*I received a free copy of The Cabin from Sourcebooks Fire via Netgalley. This has in no way influenced my voluntary review, which is honest and unbiased *The Cabin by Natasha Preston
Published by Sourcebooks Fire on 6 September 2016
Genres: Contemporary, Mystery, Suspense, Young Adult
There may only be one killer, but no one is innocent in this new thriller from Natasha Preston, author of The Cellar and Awake.
When Mackenzie treks to a secluded cabin in the woods with six friends, she expects a fun weekend of partying, drinking, and hookups. But when they wake to find two of their own dead and covered in blood, it's clear there's a killer among them.
As the police try to unravel the case, Mackenzie launches her own investigation. Before long secrets start to emerge, revealing a sinister web of sins among the original seven friends. The killer is still free. Every one of them is a suspect. And Mackenzie starts to realize that no one is innocent…
The Cabin had a lot of potential, but it really didn’t work for me. At all. There were times I wanted to put it down, but I also kind of wanted to see how the story would end.
The Cabin had a lot of the tropes that I don’t enjoy when it comes to young adult novels. Like MacKenzie falling instantly in love with Blake, and her inner musings trying to justify that. Insta-love is very hard to get especially in the circumstances that were a part of this novel. A group of friends going to a cabin for a weekend in the summer between school and uni, and where one of the guys was more or less hated by everyone else. Fast forward to the next morning, and the hated guy and his girlfriend were found stabbed to death on the kitchen floor. And it was evident to the police that the murderer had to be one of the people who were still inside the cabin.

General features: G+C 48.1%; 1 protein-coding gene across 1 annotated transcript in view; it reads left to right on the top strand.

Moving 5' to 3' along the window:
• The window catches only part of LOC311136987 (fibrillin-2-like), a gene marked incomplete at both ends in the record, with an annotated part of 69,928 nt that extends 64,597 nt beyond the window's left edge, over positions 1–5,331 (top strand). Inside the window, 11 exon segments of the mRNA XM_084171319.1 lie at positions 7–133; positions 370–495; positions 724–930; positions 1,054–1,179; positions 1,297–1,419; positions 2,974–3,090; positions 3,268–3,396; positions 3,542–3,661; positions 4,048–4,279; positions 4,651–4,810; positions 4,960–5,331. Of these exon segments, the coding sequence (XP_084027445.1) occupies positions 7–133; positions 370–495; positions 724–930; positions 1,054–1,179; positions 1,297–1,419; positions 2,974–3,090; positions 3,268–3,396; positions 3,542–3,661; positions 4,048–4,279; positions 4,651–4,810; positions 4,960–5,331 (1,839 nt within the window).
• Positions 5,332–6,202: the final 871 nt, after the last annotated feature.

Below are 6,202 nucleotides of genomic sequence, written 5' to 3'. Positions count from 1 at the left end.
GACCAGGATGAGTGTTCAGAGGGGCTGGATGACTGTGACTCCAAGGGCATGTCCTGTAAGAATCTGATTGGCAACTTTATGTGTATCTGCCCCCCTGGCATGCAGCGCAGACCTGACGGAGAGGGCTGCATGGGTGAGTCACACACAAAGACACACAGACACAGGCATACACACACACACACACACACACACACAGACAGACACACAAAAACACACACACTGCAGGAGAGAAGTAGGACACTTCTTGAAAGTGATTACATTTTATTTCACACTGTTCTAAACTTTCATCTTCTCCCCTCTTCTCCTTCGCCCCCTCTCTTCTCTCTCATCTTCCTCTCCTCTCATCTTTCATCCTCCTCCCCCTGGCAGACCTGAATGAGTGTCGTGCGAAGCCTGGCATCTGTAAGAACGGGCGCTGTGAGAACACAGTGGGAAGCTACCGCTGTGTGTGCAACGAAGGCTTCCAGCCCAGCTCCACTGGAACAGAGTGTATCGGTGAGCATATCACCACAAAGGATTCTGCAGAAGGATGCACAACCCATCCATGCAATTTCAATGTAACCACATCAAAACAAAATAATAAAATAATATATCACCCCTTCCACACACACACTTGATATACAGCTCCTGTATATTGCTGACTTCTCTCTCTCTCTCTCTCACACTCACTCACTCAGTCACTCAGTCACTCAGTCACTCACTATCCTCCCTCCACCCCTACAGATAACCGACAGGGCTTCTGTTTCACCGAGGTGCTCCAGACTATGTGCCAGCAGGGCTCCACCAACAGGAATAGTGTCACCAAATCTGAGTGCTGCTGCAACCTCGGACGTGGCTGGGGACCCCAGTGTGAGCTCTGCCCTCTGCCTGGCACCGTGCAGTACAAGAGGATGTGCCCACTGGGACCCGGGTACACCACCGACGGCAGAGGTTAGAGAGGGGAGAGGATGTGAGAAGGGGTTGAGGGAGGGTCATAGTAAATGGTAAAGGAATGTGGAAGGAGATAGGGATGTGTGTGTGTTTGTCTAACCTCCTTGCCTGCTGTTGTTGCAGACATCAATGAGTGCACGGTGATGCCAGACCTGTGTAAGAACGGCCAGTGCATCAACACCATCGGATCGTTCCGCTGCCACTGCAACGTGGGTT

There were also some pretty glaring continuity mistakes in The Cabin, but I read an ARC, so this may very well have been fixed in the final version. The most important one was that at one point, MacKenzie talks about her 19th birthday being in five months, then, some chapters later, her parents want to ground her, and she says something to them about being almost 18. I also really didn’t feel invested in the mystery at all, and I think that was partly because I couldn’t stand being in MacKenzie’s head! She was quite naïve, and the way she thought the detective on the case would actually share pieces of the investigation with her made me think she was a bit stupid as well.
Written in first person point of view, from MacKenzie’s perspective, and in past tense, there just was no getting away from her thoughts and I couldn’t connect with her character at all. Her doubts felt shallow to me, and I have to say The Cabin just wasn’t for me.
Reading this book contributed to these challenges: